סקר
אני גולש בפורטל הדף היומי:






 

Steinsaltz

and then he says: This second-tithe produce that now belongs to you is hereby desacralized on coins that I have at home. The Gemara infers: The reason that it is necessary to employ this artifice is that he does not have coins in his hand. But if he has coins in his hand let him transfer ownership of the coins to the other person by means of the transaction of pulling, and then that other person will desacralize the second-tithe produce. The reason for this is that this procedure is preferable, as the one who desacralizes the produce is a stranger, not the owner of the produce. Therefore, it appears less like artifice designed to circumvent paying the additional one-fifth.

The Gemara continues to state its objection to the opinion of Rav Pappa. And if you say a coin is acquired by means of a transaction of exchange, then even if the owner of produce has no money in his hand, let the owner transfer ownership of the coins, wherever they are, to the other person by means of a cloth, as he can perform a transaction of symbolic exchange with a cloth; and then let the other person desacralize the produce. The Gemara answers: The case in the baraita is one in which he does not have a cloth. The Gemara challenges: And let the owner transfer ownership of the coins to the other person by means of land, i.e., perform an act of transaction concerning the land and include the coins in the transaction. The Gemara answers: The case in the baraita is one in which he does not have land.

The Gemara asks: But isn’t it taught in the baraita that he is standing on the threshing floor? The Gemara answers: He is standing on a threshing floor that is not his. The Gemara asks: And did the tanna go to all that trouble just to teach us the case of a naked man, i.e., one who has nothing at all? It is unlikely that a baraita would be devoted to so remote a case. Rather, must one not conclude from it that money is not acquired by means of a transaction of exchange? The Gemara affirms: Learn from it that this is the halakha.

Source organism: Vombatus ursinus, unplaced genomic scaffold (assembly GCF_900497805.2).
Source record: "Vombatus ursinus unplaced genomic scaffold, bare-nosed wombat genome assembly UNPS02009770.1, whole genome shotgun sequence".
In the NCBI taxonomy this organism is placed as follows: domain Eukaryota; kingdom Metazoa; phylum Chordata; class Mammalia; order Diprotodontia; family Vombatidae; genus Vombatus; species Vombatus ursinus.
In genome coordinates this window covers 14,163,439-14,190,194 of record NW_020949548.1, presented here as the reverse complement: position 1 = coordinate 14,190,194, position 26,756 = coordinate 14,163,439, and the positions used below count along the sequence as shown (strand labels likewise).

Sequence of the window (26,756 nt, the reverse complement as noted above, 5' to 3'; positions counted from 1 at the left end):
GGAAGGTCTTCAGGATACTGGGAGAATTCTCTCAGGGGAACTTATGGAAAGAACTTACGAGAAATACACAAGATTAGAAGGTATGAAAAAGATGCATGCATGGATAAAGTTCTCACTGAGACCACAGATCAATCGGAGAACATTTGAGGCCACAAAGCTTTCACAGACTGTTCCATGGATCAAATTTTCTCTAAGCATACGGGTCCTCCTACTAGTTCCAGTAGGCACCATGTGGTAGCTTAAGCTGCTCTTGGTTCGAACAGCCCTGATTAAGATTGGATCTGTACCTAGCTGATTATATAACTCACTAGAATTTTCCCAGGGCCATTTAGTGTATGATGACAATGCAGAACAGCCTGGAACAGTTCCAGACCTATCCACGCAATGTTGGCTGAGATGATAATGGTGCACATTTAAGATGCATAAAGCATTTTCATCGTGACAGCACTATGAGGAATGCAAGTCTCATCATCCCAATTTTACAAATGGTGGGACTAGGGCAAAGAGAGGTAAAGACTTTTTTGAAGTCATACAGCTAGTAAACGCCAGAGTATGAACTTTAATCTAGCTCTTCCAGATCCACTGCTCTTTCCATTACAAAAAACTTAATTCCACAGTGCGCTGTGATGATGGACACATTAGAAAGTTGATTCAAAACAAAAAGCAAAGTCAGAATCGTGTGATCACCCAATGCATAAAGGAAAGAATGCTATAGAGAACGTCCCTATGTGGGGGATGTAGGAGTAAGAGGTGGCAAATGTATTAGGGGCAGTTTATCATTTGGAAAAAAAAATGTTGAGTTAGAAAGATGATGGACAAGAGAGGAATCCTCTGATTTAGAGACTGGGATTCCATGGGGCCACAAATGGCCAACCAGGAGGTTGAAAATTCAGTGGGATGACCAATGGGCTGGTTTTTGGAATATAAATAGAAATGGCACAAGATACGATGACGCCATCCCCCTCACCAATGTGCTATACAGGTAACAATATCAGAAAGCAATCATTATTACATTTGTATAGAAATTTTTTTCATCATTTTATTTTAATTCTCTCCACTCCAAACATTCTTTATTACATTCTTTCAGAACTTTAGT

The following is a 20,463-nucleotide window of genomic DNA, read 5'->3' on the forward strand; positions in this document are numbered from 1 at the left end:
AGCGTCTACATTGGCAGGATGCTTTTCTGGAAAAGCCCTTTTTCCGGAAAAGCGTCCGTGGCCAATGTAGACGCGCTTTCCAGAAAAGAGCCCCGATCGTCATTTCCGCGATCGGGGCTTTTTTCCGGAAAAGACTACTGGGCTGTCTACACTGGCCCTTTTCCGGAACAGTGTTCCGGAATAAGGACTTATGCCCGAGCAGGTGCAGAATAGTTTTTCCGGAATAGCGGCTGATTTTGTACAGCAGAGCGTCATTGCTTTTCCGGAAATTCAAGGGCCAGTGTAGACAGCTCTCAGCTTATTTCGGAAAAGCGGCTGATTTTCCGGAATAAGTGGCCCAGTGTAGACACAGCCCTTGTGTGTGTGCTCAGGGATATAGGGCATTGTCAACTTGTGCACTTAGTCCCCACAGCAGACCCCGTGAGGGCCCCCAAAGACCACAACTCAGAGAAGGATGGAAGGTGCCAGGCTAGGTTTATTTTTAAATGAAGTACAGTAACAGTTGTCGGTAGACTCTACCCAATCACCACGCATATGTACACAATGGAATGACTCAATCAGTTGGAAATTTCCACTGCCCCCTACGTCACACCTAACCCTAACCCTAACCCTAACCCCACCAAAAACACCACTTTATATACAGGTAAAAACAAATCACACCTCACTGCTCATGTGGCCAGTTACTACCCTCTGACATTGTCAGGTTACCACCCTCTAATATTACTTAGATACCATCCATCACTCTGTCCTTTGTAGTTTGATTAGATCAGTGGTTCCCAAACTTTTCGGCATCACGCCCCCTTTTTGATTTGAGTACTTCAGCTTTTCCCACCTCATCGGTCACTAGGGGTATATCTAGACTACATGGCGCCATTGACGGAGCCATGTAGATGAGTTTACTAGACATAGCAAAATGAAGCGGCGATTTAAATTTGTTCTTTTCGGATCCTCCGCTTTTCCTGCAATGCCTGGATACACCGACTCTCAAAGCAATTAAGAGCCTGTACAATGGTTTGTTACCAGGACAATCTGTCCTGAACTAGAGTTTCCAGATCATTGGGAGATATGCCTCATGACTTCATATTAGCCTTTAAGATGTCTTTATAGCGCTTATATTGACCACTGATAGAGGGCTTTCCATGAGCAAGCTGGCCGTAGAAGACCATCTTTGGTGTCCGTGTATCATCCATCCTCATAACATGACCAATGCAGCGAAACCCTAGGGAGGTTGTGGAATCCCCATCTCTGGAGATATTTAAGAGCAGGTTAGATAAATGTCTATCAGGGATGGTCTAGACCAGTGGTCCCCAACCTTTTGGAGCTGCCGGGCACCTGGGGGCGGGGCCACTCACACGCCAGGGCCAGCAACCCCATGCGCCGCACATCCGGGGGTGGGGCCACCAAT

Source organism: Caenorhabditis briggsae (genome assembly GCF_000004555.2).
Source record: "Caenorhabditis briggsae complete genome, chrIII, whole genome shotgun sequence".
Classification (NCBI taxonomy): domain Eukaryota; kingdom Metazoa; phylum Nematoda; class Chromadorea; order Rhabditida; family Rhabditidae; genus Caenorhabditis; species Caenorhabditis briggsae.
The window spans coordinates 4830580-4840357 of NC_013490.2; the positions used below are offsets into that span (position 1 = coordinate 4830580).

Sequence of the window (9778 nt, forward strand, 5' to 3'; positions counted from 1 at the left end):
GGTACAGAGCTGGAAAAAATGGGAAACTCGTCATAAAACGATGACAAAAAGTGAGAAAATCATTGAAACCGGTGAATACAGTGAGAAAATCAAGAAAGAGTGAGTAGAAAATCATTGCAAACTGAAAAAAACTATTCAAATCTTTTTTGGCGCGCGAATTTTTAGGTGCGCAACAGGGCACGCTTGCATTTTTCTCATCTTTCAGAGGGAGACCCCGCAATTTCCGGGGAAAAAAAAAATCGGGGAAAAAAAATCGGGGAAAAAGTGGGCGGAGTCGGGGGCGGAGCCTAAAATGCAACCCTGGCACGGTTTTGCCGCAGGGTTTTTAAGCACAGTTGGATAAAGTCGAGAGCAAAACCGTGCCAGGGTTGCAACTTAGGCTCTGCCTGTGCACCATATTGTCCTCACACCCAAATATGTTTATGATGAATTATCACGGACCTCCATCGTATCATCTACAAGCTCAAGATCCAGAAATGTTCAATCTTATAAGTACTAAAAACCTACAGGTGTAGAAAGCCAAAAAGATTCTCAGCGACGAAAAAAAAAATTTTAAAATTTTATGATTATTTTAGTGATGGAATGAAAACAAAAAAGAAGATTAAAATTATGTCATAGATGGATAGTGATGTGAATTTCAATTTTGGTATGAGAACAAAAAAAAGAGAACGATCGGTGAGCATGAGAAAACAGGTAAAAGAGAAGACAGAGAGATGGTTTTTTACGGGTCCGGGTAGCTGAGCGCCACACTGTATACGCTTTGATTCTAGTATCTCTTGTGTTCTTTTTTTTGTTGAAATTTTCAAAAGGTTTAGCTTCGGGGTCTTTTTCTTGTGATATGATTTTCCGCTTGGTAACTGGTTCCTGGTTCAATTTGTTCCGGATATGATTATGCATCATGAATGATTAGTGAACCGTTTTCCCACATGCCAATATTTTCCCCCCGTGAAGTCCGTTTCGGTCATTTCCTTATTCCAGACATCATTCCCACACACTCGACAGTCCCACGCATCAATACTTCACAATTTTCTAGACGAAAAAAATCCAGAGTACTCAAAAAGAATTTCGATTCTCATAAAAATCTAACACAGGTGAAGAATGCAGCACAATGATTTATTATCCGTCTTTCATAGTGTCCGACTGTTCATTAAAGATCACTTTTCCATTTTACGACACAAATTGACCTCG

The Gemara relates: And even Rav Pappa retracted his previous statement that coins are acquired by means of a transaction of exchange, as in this incident in which Rav Pappa had twelve thousand dinars that he lent to another in Bei Ḥozai. He transferred ownership of the dinars to his agent, Rav Shmuel bar Aḥa, by means of granting acquisition of the threshold of his house to him, to enable the agent to demand repayment of the loan on his own behalf. This obviated the need for him to consult Rav Pappa in the case of every contingency, which would complicate matters. It is apparent from the fact that the transaction was effected by means of granting acquisition of the threshold that Rav Pappa concedes that coins are not acquired by means of a transaction of exchange. When Rav Shmuel bar Aḥa came after repayment of the loan, Rav Pappa was so pleased that he went out as far as Tevakh to meet him.

The Gemara adds: And likewise, Ulla says: Money cannot be the item used to effect a transaction by means of exchange. And likewise, Rav Asi says: Money cannot be the item used to effect a transaction by means of exchange. And likewise, Rabba bar bar Ḥana says that Rabbi Yoḥanan says: Money cannot be the item used to effect a transaction by means of exchange.